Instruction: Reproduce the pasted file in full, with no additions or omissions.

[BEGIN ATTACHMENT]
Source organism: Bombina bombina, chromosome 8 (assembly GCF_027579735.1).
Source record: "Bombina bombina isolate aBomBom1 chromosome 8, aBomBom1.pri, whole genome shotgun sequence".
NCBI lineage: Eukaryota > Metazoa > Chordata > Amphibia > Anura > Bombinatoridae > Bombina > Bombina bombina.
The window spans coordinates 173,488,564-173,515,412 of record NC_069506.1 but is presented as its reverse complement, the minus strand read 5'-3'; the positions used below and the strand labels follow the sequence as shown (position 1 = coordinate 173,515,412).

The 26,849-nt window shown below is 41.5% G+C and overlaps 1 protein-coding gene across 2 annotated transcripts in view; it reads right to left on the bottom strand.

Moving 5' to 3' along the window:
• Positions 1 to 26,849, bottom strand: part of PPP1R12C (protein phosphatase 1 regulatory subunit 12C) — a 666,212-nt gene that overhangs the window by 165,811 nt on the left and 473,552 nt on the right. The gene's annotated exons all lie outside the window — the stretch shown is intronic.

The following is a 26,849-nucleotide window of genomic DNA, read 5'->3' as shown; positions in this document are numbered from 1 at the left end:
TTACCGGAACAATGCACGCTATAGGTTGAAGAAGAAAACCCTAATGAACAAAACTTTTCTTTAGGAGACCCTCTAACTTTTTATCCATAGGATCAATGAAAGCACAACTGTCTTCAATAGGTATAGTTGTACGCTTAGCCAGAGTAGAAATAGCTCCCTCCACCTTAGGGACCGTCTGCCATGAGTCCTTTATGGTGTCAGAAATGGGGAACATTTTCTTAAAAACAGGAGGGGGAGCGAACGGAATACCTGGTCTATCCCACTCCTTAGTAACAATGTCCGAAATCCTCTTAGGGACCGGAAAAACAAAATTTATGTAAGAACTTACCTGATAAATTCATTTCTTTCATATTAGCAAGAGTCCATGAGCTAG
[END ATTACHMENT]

Source organism: Bombina bombina, chromosome 8 (assembly GCF_027579735.1).
Source record: "Bombina bombina isolate aBomBom1 chromosome 8, aBomBom1.pri, whole genome shotgun sequence".
NCBI lineage: Eukaryota > Metazoa > Chordata > Amphibia > Anura > Bombinatoridae > Bombina > Bombina bombina.
The window spans coordinates 173,488,564-173,515,412 of record NC_069506.1 but is presented as its reverse complement, the minus strand read 5'-3'; the positions used below and the strand labels follow the sequence as shown (position 1 = coordinate 173,515,412).

The 26,849-nt window shown below is 41.5% G+C and overlaps 1 protein-coding gene across 2 annotated transcripts in view; it reads right to left on the bottom strand.

Moving 5' to 3' along the window:
• Positions 1 to 26,849, bottom strand: part of PPP1R12C (protein phosphatase 1 regulatory subunit 12C) — a 666,212-nt gene that overhangs the window by 165,811 nt on the left and 473,552 nt on the right. The gene's annotated exons all lie outside the window — the stretch shown is intronic.

The following is a 26,849-nucleotide window of genomic DNA, read 5'->3' as shown; positions in this document are numbered from 1 at the left end:
TTACCGGAACAATGCACGCTATAGGTTGAAGAAGAAAACCCTAATGAACAAAACTTTTCTTTAGGAGACCCTCTAACTTTTTATCCATAGGATCAATGAAAGCACAACTGTCTTCAATAGGTATAGTTGTACGCTTAGCCAGAGTAGAAATAGCTCCCTCCACCTTAGGGACCGTCTGCCATGAGTCCTTTATGGTGTCAGAAATGGGGAACATTTTCTTAAAAACAGGAGGGGGAGCGAACGGAATACCTGGTCTATCCCACTCCTTAGTAACAATGTCCGAAATCCTCTTAGGGACCGGAAAAACAAAATTTATGTAAGAACTTACCTGATAAATTCATTTCTTTCATATTAGCAAGAGTCCATGAGCTAG